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Managing Big (RFID) Data
Retailers tracking unique items via radio frequency identification are concerned about how to take advantage of all the data they collect. A recent MIT-sponsored event began to address this issue.
Nov 19, 2012—There is a lot of talk these days about Big Data. The term refers to a collection of data so large and complex that companies cannot process it all using existing database systems. Think Google, Facebook and Linked-In. Retailers that are among the first to deploy radio frequency identification solutions to track individual items are learning what Big Data is all about. And that's why in February, Joe Andraski, who at time was serving as president of the Voluntary Interindustry Commerce Solutions VICS and championing the VICS Item Level RFID Initiative (VILRI), asked the MIT Auto-ID Labs to organize an event focused on "what to do with item-level RFID data" generated by the initial rollouts in the retail apparel industry.
In collaboration with VICS, GS1, the Massachusetts Technology Leadership Council's Big Data Cluster and the MIT Industrial Liaison Program, the Auto-ID Labs Big Data Conference and Startup Challenge was held on Oct. 9-10 at the Massachusetts Institute of Technology. The event brought together MIT thought leaders, cloud-computing providers and technology leaders from large retailers, to address how to harness the plethora of data being generated for omnichannel retail and mobile retail commerce applications.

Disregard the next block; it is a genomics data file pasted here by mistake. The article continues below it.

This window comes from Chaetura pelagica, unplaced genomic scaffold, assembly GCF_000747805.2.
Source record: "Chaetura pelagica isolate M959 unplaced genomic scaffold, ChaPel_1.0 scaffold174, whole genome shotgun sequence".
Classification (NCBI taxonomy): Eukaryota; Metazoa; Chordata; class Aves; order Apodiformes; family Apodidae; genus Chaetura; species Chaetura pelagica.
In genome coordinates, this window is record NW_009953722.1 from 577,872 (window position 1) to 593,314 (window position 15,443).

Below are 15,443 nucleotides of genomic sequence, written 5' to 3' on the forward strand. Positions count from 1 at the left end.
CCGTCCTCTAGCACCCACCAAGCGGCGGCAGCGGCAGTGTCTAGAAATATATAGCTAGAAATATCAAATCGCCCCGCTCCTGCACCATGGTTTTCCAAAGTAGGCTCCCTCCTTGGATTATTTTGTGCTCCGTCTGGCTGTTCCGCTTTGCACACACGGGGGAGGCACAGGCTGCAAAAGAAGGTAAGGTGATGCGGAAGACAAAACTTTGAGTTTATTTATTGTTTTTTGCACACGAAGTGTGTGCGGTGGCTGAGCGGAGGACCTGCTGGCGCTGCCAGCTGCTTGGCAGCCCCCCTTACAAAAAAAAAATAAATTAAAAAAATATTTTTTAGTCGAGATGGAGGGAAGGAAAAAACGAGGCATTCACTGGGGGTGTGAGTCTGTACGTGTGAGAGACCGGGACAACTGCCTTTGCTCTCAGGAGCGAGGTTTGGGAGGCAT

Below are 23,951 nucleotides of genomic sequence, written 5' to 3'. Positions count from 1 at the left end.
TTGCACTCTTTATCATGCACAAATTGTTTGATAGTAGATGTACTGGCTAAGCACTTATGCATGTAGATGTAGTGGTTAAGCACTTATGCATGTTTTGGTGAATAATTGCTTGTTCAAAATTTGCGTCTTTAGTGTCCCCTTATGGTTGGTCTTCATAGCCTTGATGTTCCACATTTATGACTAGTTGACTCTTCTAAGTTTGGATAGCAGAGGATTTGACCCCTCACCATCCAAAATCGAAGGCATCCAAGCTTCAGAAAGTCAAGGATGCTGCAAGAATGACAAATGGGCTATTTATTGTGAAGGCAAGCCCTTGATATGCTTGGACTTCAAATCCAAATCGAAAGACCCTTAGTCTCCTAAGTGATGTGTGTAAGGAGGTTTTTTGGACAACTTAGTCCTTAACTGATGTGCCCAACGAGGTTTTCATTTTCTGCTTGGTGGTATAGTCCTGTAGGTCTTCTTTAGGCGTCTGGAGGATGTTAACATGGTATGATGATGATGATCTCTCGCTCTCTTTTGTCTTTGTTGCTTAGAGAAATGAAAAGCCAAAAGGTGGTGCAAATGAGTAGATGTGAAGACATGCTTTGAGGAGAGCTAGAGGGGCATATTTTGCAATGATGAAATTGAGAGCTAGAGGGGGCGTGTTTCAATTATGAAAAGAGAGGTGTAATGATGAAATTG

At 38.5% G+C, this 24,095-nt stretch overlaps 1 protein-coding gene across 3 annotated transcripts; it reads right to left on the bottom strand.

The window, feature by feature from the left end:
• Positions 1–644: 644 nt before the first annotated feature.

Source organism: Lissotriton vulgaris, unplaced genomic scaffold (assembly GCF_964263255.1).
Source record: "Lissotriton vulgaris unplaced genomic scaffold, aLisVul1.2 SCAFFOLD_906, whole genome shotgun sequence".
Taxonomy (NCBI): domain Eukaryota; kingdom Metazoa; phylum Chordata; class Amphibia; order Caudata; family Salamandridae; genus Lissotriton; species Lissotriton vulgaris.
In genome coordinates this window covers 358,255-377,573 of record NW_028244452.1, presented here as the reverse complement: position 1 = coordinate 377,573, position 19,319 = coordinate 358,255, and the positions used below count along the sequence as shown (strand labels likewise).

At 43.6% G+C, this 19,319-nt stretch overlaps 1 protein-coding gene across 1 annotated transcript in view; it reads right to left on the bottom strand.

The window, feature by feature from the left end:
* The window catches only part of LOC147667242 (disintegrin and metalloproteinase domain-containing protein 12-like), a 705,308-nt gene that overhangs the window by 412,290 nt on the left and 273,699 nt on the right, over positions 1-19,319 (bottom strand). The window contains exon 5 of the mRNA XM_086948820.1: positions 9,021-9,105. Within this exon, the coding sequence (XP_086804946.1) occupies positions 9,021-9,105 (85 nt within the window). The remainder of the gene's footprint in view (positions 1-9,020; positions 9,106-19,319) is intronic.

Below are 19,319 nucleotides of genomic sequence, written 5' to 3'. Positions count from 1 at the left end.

First, there is the issue of a common registry and identifier namespace. While the Internet employs a common Domain Name Server (DNS) and unique Internet Protocol (IP) addresses, companies often have difficulty agreeing on a common registry for items designated with an Electronic Product Code (EPC). It does not help that, in the evolution of bar-code systems, portions of the retail supply chain retain a variety of legacy coding schemes. In a recent example, the program manager for implementing item-level RFID on the first stock-keeping unit (SKU) at full production speeds for a large pharmaceutical firm identified artwork requirements for seven different symbologies, including GS1, Interleave 205 (Interleaved 2 of 5 bar code) and Healthcare Distribution Management Association (HDMA) linear bar codes, the National Drug Code (NCD), a 2D bar code and an RFID code. The industry has yet to agree on batch and lot number representations for these coding schemes. That's the bad news. The good news is that these identifiers can nonetheless serve as keys to link information on the Web with enterprise application data.
Associating unique identifiers with metadata related to a business process when data is captured is a second challenge. EPC Information Services (EPCIS) specifications, at the time they were written, assumed that a handheld bar-code or RFID reader would be attached to a dedicated enterprise application, such as a warehouse management system (WMS) or a transportation management system (TMS) with defined business processes. But how do you ascertain the business-process context of a standalone smart reader or smartphone connected to an Enterprise Service Bus (ESB), or to the cloud, where many applications are running?
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